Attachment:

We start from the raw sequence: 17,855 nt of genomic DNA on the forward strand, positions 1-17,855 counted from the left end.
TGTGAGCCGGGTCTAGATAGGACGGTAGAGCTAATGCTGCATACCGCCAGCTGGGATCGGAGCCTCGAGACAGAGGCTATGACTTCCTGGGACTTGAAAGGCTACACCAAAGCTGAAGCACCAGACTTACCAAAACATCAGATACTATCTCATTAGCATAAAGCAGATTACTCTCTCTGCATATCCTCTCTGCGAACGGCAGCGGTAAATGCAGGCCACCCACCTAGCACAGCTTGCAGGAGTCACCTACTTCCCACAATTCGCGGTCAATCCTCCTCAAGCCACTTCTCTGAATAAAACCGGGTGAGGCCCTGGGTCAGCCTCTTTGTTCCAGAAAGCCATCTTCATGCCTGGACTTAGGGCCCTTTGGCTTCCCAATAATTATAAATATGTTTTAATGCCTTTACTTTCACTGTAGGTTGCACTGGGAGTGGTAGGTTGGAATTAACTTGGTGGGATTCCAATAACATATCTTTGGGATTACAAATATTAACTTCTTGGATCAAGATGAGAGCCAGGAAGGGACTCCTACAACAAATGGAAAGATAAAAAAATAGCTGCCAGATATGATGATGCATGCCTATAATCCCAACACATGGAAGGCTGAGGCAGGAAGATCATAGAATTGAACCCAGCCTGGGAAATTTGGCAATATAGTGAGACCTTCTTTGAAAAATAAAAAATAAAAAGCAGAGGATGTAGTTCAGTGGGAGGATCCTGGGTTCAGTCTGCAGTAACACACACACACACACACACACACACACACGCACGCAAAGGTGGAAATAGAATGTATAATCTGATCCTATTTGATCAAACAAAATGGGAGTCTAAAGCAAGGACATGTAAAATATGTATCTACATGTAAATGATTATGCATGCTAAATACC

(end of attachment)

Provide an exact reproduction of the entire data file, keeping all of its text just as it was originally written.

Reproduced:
We start from the raw sequence: 17,855 nt of genomic DNA on the forward strand, positions 1-17,855 counted from the left end.
TGTGAGCCGGGTCTAGATAGGACGGTAGAGCTAATGCTGCATACCGCCAGCTGGGATCGGAGCCTCGAGACAGAGGCTATGACTTCCTGGGACTTGAAAGGCTACACCAAAGCTGAAGCACCAGACTTACCAAAACATCAGATACTATCTCATTAGCATAAAGCAGATTACTCTCTCTGCATATCCTCTCTGCGAACGGCAGCGGTAAATGCAGGCCACCCACCTAGCACAGCTTGCAGGAGTCACCTACTTCCCACAATTCGCGGTCAATCCTCCTCAAGCCACTTCTCTGAATAAAACCGGGTGAGGCCCTGGGTCAGCCTCTTTGTTCCAGAAAGCCATCTTCATGCCTGGACTTAGGGCCCTTTGGCTTCCCAATAATTATAAATATGTTTTAATGCCTTTACTTTCACTGTAGGTTGCACTGGGAGTGGTAGGTTGGAATTAACTTGGTGGGATTCCAATAACATATCTTTGGGATTACAAATATTAACTTCTTGGATCAAGATGAGAGCCAGGAAGGGACTCCTACAACAAATGGAAAGATAAAAAAATAGCTGCCAGATATGATGATGCATGCCTATAATCCCAACACATGGAAGGCTGAGGCAGGAAGATCATAGAATTGAACCCAGCCTGGGAAATTTGGCAATATAGTGAGACCTTCTTTGAAAAATAAAAAATAAAAAGCAGAGGATGTAGTTCAGTGGGAGGATCCTGGGTTCAGTCTGCAGTAACACACACACACACACACACACACACACACGCACGCAAAGGTGGAAATAGAATGTATAATCTGATCCTATTTGATCAAACAAAATGGGAGTCTAAAGCAAGGACATGTAAAATATGTATCTACATGTAAATGATTATGCATGCTAAATACC